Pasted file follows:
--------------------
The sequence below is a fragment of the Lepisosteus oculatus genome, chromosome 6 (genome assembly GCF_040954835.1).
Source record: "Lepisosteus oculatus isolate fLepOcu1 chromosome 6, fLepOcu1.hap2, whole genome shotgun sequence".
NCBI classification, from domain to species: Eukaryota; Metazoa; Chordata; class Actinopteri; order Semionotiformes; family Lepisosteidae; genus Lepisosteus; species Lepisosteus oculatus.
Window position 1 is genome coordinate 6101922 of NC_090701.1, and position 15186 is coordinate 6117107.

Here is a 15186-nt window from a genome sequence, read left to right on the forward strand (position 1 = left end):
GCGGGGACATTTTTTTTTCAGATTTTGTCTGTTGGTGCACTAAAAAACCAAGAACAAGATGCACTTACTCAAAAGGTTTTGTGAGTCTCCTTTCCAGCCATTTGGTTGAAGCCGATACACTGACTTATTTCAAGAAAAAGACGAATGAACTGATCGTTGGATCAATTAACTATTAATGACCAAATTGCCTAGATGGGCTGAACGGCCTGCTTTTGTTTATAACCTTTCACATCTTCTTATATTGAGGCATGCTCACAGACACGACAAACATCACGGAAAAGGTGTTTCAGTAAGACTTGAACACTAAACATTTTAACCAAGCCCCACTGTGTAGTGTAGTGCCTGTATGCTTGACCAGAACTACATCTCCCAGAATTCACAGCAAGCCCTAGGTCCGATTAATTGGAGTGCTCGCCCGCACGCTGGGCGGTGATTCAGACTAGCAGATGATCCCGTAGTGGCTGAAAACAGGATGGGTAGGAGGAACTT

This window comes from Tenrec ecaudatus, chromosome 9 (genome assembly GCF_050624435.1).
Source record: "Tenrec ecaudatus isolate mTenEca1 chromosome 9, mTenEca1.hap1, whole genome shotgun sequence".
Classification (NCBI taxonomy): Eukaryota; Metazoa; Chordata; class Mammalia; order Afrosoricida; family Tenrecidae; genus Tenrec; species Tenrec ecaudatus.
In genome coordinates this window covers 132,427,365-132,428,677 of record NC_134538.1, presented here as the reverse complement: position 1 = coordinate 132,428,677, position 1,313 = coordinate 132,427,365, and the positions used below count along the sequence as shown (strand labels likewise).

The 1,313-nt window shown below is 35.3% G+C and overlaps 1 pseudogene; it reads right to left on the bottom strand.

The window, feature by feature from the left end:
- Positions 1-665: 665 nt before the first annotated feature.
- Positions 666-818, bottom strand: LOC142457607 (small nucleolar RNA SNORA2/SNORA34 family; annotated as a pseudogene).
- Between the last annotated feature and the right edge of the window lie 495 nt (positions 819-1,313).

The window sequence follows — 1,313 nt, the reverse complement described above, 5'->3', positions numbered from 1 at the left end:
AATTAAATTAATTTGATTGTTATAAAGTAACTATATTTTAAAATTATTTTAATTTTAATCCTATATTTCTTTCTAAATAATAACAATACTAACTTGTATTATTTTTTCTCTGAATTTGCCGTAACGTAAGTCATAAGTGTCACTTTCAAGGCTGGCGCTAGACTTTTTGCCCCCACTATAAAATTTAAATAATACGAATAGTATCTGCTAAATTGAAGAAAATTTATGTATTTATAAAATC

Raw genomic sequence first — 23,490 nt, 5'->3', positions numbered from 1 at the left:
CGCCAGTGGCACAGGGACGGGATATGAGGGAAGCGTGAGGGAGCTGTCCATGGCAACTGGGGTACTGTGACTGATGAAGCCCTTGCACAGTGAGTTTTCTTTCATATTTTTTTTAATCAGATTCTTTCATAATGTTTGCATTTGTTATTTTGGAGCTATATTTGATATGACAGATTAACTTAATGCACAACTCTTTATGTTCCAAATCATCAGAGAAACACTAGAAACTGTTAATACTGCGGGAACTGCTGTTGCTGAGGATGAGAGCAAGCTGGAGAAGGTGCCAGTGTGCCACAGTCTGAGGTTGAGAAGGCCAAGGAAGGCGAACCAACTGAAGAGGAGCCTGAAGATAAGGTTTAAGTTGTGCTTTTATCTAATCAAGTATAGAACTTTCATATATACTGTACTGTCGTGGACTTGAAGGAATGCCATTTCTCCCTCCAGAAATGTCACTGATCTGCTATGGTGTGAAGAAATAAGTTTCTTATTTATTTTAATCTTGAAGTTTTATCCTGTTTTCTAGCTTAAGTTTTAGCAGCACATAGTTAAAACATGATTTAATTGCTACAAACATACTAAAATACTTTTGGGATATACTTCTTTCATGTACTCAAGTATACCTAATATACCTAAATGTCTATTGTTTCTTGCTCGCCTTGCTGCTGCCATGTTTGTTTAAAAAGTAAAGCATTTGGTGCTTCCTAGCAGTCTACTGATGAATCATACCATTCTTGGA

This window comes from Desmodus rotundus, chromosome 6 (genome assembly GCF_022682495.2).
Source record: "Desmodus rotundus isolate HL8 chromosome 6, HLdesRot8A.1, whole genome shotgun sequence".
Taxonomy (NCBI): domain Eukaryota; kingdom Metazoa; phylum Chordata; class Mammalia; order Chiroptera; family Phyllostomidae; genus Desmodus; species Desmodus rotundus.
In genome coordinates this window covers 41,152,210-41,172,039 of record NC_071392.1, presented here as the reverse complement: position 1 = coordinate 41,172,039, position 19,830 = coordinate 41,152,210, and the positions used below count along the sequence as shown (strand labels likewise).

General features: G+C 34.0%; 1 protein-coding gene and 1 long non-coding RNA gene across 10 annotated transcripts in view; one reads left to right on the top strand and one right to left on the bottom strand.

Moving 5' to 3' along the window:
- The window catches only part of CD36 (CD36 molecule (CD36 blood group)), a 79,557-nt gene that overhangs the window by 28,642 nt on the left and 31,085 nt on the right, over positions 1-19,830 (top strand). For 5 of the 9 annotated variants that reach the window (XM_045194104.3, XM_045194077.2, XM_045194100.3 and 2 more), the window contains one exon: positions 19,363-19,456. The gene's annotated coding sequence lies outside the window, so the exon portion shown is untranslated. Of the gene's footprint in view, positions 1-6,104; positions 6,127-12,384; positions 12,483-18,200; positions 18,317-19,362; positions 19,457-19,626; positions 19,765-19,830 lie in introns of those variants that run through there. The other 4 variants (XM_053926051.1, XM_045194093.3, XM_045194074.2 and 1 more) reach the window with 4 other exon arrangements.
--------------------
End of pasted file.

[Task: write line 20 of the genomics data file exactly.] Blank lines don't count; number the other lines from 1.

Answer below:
This window comes from Desmodus rotundus, chromosome 6 (genome assembly GCF_022682495.2).